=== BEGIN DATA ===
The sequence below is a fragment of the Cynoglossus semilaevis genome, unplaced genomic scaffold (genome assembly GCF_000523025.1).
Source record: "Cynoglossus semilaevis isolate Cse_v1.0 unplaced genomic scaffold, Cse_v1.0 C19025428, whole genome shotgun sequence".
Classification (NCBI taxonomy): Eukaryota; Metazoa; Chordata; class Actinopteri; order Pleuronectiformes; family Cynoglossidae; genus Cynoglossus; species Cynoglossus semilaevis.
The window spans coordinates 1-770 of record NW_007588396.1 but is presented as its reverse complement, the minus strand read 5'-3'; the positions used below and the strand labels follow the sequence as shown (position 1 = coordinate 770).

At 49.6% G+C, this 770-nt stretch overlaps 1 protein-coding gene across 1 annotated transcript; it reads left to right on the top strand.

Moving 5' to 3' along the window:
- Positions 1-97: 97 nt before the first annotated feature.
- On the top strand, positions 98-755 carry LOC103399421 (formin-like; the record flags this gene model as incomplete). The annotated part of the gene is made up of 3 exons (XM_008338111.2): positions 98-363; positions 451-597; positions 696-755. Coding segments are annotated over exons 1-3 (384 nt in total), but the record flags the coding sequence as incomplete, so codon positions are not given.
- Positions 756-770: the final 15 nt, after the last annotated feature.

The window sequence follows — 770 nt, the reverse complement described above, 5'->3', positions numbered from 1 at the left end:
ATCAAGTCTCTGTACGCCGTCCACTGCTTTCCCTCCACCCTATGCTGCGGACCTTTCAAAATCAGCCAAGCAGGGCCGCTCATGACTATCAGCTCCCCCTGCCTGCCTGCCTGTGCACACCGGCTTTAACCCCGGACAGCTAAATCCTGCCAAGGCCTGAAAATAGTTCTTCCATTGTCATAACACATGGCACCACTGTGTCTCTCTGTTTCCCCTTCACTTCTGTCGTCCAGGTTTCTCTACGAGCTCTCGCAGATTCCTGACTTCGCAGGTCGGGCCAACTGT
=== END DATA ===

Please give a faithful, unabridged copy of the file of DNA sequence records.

The sequence below is a fragment of the Cynoglossus semilaevis genome, unplaced genomic scaffold (genome assembly GCF_000523025.1).
Source record: "Cynoglossus semilaevis isolate Cse_v1.0 unplaced genomic scaffold, Cse_v1.0 C19025428, whole genome shotgun sequence".
Classification (NCBI taxonomy): Eukaryota; Metazoa; Chordata; class Actinopteri; order Pleuronectiformes; family Cynoglossidae; genus Cynoglossus; species Cynoglossus semilaevis.
The window spans coordinates 1-770 of record NW_007588396.1 but is presented as its reverse complement, the minus strand read 5'-3'; the positions used below and the strand labels follow the sequence as shown (position 1 = coordinate 770).

At 49.6% G+C, this 770-nt stretch overlaps 1 protein-coding gene across 1 annotated transcript; it reads left to right on the top strand.

Moving 5' to 3' along the window:
- Positions 1-97: 97 nt before the first annotated feature.
- On the top strand, positions 98-755 carry LOC103399421 (formin-like; the record flags this gene model as incomplete). The annotated part of the gene is made up of 3 exons (XM_008338111.2): positions 98-363; positions 451-597; positions 696-755. Coding segments are annotated over exons 1-3 (384 nt in total), but the record flags the coding sequence as incomplete, so codon positions are not given.
- Positions 756-770: the final 15 nt, after the last annotated feature.

The window sequence follows — 770 nt, the reverse complement described above, 5'->3', positions numbered from 1 at the left end:
ATCAAGTCTCTGTACGCCGTCCACTGCTTTCCCTCCACCCTATGCTGCGGACCTTTCAAAATCAGCCAAGCAGGGCCGCTCATGACTATCAGCTCCCCCTGCCTGCCTGCCTGTGCACACCGGCTTTAACCCCGGACAGCTAAATCCTGCCAAGGCCTGAAAATAGTTCTTCCATTGTCATAACACATGGCACCACTGTGTCTCTCTGTTTCCCCTTCACTTCTGTCGTCCAGGTTTCTCTACGAGCTCTCGCAGATTCCTGACTTCGCAGGTCGGGCCAACTGT